August 17, 2014 9:01 pm

Bad Jews, Ustinov Studio, Theatre Royal, Bath – review

The comedy is integral to the drama and often very cruel in this portrait of a family in conflict

Ilan Goodman and Jenny Augen in 'Bad Jews'. Photo: Nobby Clark

The rather dodgy phrase “bad Jew” is usually self-applied, apparently. You might say “I’m a bad Jew” as you bite into a bacon butty, for example – so long as you are Jewish, that is.

Poppy – unmistakably “good” – has died. After the funeral, his grandchildren – Jonah, Daphna and Liam – have to share a room. Melody, Liam’s blonde girlfriend, is also there – to Daphna’s distaste. Melody is not even Jewish; she’s “from Delaware”.

Conflict arises over Poppy’s chai. A Jewish symbol worn as jewellery, the chai – like Poppy – survived Auschwitz. And Poppy never left a will. So the kids fight over it.

Aside from bereavement, the main issue is whether culture matters. “People are just people,” maintains Melody, played by the witty, dippy Gina Bramhill. But Daphna (daggers-drawn Jenna Augen) would disagree. In her opinion every human is the product of thousands of years of history. Even Melody. Are we slipping towards “one giant, globalised corporate world”? And if so, who cares? Daphna cares zealously. Jonah (Joe Coen) and big brother Liam (Ilan Goodman) don’t seem too sure.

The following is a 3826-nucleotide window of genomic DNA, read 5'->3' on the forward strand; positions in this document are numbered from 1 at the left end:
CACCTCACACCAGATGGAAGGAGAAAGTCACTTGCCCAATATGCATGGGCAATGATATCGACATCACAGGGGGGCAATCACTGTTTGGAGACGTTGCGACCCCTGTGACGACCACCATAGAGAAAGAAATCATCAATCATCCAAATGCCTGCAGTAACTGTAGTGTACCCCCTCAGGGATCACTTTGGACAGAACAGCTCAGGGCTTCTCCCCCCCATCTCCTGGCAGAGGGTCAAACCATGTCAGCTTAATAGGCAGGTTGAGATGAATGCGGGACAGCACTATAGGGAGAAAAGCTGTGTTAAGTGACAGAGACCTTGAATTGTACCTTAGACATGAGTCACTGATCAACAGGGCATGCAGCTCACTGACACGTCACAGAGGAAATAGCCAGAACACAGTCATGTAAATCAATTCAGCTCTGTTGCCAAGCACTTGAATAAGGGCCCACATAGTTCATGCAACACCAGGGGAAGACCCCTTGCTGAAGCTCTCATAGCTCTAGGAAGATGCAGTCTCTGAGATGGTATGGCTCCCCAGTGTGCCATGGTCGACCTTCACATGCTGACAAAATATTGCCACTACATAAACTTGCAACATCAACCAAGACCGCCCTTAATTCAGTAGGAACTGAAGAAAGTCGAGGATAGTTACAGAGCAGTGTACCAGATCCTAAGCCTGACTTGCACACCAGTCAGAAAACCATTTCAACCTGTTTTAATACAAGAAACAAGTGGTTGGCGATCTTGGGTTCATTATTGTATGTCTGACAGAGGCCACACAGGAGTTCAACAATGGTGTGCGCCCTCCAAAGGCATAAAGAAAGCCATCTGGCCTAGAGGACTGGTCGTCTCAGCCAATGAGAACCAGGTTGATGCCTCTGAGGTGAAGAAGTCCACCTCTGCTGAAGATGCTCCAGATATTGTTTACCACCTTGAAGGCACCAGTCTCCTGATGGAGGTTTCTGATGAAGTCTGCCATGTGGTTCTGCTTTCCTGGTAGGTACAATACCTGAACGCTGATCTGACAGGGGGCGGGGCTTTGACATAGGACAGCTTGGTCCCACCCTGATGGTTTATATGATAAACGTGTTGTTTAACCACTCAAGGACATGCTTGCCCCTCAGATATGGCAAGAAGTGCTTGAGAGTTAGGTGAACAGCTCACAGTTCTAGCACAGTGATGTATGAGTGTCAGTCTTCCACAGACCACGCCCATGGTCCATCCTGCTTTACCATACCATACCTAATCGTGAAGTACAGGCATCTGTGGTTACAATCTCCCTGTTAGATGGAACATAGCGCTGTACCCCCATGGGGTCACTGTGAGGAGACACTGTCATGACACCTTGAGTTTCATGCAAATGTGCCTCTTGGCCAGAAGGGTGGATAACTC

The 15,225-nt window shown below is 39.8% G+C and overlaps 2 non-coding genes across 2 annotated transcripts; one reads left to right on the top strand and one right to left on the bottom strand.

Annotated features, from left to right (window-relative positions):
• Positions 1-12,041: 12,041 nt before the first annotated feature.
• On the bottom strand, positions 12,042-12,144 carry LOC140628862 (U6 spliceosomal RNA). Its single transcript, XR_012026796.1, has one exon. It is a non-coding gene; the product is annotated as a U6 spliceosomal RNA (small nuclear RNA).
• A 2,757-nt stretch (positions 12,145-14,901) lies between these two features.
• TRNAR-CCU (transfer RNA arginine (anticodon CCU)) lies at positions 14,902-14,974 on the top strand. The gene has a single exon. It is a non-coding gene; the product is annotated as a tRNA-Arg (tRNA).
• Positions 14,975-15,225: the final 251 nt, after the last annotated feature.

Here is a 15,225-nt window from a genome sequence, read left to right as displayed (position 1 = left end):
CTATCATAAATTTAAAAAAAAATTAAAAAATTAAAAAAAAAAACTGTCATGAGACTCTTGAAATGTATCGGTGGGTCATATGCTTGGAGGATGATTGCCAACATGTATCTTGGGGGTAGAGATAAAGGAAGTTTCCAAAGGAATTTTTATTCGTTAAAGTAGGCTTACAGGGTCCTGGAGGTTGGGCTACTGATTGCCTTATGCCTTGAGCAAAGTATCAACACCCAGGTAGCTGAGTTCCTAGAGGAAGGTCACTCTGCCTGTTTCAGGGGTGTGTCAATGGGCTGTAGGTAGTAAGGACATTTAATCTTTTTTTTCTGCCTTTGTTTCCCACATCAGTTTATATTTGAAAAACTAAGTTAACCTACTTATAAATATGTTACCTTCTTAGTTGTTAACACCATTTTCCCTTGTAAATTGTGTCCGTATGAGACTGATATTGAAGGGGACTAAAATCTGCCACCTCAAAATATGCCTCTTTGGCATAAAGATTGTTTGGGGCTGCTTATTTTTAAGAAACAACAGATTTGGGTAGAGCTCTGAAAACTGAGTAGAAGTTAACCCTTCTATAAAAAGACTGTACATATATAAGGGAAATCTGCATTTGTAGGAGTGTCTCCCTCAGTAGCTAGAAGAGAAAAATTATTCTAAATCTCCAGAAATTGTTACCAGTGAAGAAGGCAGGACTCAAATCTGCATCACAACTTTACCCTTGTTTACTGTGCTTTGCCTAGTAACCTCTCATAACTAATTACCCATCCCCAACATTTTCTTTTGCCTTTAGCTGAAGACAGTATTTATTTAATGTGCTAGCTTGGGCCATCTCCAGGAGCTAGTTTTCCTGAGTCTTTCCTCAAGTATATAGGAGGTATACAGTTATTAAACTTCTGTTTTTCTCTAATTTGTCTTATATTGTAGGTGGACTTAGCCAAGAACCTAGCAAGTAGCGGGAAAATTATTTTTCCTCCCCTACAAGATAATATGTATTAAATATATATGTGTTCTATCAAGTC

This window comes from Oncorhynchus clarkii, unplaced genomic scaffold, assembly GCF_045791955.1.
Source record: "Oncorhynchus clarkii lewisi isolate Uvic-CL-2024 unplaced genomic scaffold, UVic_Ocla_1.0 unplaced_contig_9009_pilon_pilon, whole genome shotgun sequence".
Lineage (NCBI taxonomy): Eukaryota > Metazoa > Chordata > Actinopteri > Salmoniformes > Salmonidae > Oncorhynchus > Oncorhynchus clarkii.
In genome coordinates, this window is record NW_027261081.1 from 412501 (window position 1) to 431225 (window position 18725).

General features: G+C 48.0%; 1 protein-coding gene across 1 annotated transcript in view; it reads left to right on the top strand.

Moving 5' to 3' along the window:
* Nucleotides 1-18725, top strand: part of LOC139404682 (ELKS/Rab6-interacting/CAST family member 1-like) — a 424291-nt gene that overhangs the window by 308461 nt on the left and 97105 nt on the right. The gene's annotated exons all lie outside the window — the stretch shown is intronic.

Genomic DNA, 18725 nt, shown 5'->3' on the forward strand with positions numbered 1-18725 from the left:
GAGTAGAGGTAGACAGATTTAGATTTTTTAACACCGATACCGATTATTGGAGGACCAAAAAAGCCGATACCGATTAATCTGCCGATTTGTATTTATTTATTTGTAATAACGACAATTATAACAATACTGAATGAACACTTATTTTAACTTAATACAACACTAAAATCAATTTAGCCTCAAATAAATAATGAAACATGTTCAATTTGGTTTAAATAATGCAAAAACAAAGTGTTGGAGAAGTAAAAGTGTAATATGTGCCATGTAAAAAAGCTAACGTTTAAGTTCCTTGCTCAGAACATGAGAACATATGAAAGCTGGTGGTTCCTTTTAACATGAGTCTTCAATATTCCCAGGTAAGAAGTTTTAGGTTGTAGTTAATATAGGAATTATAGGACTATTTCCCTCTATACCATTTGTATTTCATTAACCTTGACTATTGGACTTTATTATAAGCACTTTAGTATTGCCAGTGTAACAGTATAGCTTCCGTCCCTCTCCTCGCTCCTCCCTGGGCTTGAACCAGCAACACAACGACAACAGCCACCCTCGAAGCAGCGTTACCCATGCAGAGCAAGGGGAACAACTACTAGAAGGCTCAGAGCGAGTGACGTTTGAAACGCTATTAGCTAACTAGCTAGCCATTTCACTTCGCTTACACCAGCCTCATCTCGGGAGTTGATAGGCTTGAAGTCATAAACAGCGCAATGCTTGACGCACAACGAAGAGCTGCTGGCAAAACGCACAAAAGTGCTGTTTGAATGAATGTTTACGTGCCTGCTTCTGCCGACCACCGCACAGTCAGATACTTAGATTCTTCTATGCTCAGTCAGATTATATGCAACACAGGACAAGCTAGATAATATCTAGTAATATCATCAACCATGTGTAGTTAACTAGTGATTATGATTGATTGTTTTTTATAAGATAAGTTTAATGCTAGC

Bad Jews is often very funny. Nowhere more so than when Daphna dupes Melody, an “opera major”, into singing to her. A painfully funny clown routine ensues.

In the programme, US playwright Joshua Harmon says: “The comedy isn’t in lieu of a good story; it’s in addition.” He undersells himself. Here, the comedy isn’t some spare-limb accessory, but integral to the drama. Harmon and director Michael Longhurst (conducting the rhythm with expert precision), both know that the art of comedy – true comedy, not fluff – lies in the art of humiliation. The psychological cruelty can be hard to watch – yet harder not to, whether Liam is pouring scorn on Daphna or Melody is shrinking like a violet from Delaware.

Harmon’s language is vivid, raw, brilliant; his wit is vicious. And the ensemble, if rather arch, is very good, from Bramhill’s cute timing to Coen’s perpetually hangdog face.

It might be that Daphna is just too ratty – gnawing at everything – and this creates an imbalance dynamically; her vitriol mustn’t swamp her love. But Bad Jews is a brave comedy with tragically high stakes, which makes for excellent, moving drama.


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